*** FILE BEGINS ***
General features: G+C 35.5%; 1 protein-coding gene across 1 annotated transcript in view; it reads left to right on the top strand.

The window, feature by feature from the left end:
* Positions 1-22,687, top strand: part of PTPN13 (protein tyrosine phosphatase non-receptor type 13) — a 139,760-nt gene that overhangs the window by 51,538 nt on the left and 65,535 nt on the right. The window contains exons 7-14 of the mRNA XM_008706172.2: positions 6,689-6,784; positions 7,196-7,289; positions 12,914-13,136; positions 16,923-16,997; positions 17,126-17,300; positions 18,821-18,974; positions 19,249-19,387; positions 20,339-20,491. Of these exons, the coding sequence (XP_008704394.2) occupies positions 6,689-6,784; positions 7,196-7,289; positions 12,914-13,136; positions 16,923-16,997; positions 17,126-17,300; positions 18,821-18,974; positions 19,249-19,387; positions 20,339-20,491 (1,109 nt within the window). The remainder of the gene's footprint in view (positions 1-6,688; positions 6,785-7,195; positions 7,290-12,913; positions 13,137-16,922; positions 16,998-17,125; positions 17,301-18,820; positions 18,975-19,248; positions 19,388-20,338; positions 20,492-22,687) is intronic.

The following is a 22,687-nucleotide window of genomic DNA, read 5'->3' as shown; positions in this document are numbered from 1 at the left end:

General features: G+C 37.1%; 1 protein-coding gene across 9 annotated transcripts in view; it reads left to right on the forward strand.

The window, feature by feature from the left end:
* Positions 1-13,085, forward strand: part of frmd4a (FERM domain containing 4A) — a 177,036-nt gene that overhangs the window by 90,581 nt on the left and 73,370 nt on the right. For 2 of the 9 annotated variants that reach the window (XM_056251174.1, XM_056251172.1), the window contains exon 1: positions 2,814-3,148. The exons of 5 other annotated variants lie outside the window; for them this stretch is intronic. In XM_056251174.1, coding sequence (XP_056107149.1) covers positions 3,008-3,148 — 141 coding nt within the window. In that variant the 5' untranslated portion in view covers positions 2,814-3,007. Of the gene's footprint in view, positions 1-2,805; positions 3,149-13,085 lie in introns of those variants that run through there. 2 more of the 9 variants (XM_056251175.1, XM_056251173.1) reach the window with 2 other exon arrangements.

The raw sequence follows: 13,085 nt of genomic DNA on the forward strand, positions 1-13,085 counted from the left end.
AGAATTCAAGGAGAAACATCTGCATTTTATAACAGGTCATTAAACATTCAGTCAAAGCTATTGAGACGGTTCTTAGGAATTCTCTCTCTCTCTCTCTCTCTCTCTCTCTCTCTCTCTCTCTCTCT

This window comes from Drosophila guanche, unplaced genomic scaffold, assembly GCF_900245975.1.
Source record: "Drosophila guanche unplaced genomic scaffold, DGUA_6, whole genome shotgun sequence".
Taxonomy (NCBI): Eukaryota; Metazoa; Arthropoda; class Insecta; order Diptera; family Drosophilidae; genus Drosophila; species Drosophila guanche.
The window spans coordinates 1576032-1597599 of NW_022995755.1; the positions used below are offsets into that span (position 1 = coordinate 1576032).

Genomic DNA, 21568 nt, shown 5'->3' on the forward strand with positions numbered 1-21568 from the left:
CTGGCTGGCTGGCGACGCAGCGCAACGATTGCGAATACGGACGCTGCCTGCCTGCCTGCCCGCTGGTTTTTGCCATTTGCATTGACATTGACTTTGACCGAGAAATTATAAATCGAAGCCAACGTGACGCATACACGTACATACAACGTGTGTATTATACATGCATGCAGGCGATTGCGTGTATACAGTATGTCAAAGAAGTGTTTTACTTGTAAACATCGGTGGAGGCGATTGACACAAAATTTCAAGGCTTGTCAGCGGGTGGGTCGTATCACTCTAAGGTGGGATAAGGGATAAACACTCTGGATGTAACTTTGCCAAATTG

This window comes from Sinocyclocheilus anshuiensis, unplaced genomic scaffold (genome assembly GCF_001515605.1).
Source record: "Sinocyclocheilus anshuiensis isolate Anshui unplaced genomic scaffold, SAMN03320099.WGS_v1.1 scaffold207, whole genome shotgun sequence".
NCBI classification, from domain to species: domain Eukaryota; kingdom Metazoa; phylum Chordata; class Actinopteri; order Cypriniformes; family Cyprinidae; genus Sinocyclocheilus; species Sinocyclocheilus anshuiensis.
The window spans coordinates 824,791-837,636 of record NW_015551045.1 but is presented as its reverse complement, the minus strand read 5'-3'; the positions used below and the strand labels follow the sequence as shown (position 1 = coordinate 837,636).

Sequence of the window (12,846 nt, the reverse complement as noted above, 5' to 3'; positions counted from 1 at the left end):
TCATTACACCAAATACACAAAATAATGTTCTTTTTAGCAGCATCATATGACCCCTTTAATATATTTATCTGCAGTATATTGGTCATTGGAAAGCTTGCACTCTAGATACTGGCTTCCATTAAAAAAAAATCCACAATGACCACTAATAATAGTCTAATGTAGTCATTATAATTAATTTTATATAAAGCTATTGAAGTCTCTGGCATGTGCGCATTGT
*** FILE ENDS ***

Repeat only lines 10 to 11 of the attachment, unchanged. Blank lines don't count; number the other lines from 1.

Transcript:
This window comes from Drosophila guanche, unplaced genomic scaffold, assembly GCF_900245975.1.
Source record: "Drosophila guanche unplaced genomic scaffold, DGUA_6, whole genome shotgun sequence".